If corporations are able to commit the same civil wrongs over and over, only to have this history locked away in a sealed record, there is no deterrence value in having a public court record system. The court itself is negatively impacted by litigating similar facts over and over, and re-hashing the same disingenuous motions and defenses. In the end, by using confidential settlements and sealed records, corporate defendants are free to pretend each case presents a new and wholly defensible set of facts, knowing they will never be held accountable for repetitive punitive conduct because their past actions are sealed away. Civil litigation is a triangular relationship, composed of plaintiff, defendant and the public’s interest in preserving an open and public court system. Confidential settlements ruin the public’s interest, and destroy its trust.

Summarizing, to cite an old Katrina adage, “hitch up your britches” . . . I quite agree with that . . . ‘cept this time Boss Hogg, you better “hitch up yo’ britches you corporation loving gov” . . . the predators are now the prey.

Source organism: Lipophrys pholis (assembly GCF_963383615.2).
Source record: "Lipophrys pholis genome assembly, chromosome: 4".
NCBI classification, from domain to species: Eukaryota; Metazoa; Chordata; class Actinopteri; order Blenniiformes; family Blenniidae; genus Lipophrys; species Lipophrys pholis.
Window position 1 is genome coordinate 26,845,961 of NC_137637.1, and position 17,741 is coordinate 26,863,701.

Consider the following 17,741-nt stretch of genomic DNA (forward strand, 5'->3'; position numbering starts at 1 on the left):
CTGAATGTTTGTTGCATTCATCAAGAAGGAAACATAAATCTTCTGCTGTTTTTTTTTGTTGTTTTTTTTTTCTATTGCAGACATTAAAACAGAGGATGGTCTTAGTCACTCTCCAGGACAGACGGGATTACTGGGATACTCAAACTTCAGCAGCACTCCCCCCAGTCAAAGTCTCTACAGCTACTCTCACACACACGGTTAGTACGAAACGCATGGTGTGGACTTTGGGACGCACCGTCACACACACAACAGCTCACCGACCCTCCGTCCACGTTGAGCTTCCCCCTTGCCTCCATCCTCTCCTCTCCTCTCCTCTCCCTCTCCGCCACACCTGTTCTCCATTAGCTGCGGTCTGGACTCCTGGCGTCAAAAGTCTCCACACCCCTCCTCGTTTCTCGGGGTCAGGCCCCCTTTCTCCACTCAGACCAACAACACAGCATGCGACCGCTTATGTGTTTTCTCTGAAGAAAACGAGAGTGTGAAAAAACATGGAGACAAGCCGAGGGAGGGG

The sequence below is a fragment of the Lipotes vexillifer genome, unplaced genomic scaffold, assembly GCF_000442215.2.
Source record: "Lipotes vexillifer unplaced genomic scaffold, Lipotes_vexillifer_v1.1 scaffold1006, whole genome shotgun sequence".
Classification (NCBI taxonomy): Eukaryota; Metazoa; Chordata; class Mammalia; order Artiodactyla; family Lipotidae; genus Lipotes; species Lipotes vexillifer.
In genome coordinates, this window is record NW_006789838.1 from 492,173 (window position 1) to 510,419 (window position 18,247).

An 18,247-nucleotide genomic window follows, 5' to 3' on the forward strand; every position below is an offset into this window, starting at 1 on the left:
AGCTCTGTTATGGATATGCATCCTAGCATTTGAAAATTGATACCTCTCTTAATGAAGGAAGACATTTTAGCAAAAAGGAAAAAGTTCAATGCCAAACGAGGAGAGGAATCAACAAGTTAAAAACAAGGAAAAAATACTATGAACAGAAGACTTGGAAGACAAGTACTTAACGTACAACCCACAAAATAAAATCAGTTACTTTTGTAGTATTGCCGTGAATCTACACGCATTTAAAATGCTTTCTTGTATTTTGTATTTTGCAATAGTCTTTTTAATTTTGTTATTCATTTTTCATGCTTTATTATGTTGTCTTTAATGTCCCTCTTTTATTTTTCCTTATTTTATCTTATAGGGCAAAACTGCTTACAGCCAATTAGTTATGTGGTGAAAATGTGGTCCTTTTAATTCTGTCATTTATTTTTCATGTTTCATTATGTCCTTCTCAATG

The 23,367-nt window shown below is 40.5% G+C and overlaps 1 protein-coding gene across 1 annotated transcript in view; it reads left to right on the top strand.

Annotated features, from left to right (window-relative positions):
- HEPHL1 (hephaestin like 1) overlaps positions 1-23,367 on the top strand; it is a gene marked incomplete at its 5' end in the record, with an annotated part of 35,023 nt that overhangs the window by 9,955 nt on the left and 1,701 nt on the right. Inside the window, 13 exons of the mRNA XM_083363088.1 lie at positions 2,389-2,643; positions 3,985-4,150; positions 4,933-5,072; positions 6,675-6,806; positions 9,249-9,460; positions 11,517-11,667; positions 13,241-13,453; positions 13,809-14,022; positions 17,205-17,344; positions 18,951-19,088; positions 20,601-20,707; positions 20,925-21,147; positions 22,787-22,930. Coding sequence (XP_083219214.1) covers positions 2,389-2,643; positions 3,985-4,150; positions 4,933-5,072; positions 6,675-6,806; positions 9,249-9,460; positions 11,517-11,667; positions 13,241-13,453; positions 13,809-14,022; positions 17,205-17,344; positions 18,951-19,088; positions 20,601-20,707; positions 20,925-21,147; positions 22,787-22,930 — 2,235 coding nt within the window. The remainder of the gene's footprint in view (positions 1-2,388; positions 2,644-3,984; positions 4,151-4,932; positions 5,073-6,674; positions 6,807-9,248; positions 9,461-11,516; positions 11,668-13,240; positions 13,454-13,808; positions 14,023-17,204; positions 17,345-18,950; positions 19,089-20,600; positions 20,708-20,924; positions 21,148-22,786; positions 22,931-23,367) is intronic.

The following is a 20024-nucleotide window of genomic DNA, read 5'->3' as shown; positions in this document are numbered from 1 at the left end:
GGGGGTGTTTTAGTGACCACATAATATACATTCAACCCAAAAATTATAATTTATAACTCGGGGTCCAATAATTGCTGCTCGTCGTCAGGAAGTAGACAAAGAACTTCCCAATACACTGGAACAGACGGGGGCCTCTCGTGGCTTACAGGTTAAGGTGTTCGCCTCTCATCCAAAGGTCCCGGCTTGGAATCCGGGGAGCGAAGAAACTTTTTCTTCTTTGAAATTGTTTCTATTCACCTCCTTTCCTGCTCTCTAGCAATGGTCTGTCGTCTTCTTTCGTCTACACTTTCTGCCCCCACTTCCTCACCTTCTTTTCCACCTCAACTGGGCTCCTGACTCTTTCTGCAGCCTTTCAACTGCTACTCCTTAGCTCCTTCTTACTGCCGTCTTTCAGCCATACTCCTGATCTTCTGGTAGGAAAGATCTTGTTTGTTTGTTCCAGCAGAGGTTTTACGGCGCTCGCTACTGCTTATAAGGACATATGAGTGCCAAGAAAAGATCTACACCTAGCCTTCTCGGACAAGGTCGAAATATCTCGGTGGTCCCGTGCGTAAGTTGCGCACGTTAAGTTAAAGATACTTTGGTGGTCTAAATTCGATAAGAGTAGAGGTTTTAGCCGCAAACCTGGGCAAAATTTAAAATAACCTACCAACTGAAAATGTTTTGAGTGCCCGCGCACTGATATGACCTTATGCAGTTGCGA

7 thoughts on “A Corporate Predator”

  1. Awesome article.

    Reads like a closing argument in some parts. Very well done and 100% correct.

    I reiterate— the reason many of these case have settled is because the plaintiffs’ lawyers and their clients cannot trust the Courts, especially the 5th Circuit, to get the law right.

    I wish the Rigsby sisters all the good luck in the world and hope the jury will stick to the facts and render a judgment comensurate therewith.

  2. “Poetic justice being what it is, State Farm and its Machiavellian legal strategists are in a bit of a quandary this time: the qui tam case can

  3. I’ll add to this post that I was told by a source close to the investigation that the FBI agent assigned to the case was pulled against his will. When the totality of these events come to light it will make Bush’s involvement with Ken Lay and ENRON look like child’s play.

    Spot on Steve.


  4. Just in case the insurance industry missed the memo let this yellow dog give you the link—

    To: Democratic National Committee
    From: David Binder Research
    Date: September 10, 2009
    Re: Research Memo of Joint Session Address

    The highest sustained positive ratings in the speech, nearly 90 on the 0?100 scale, occurred as the President said,

  5. Badda bing, Bam Bam. You sure can type. Within the State Farm corporate psyche, where in a sentient being you’d expect to find a soul, there is but a shriveled set of pickled pig testicles, slightly shredded. Hope the Rigsby’s bring their mustard. Good job.

  6. So it would appear this is once again of educational value? Not being privy to Pacer or other court records or counsel what is the status of the Rigsby Sistas’ Qui Tam ?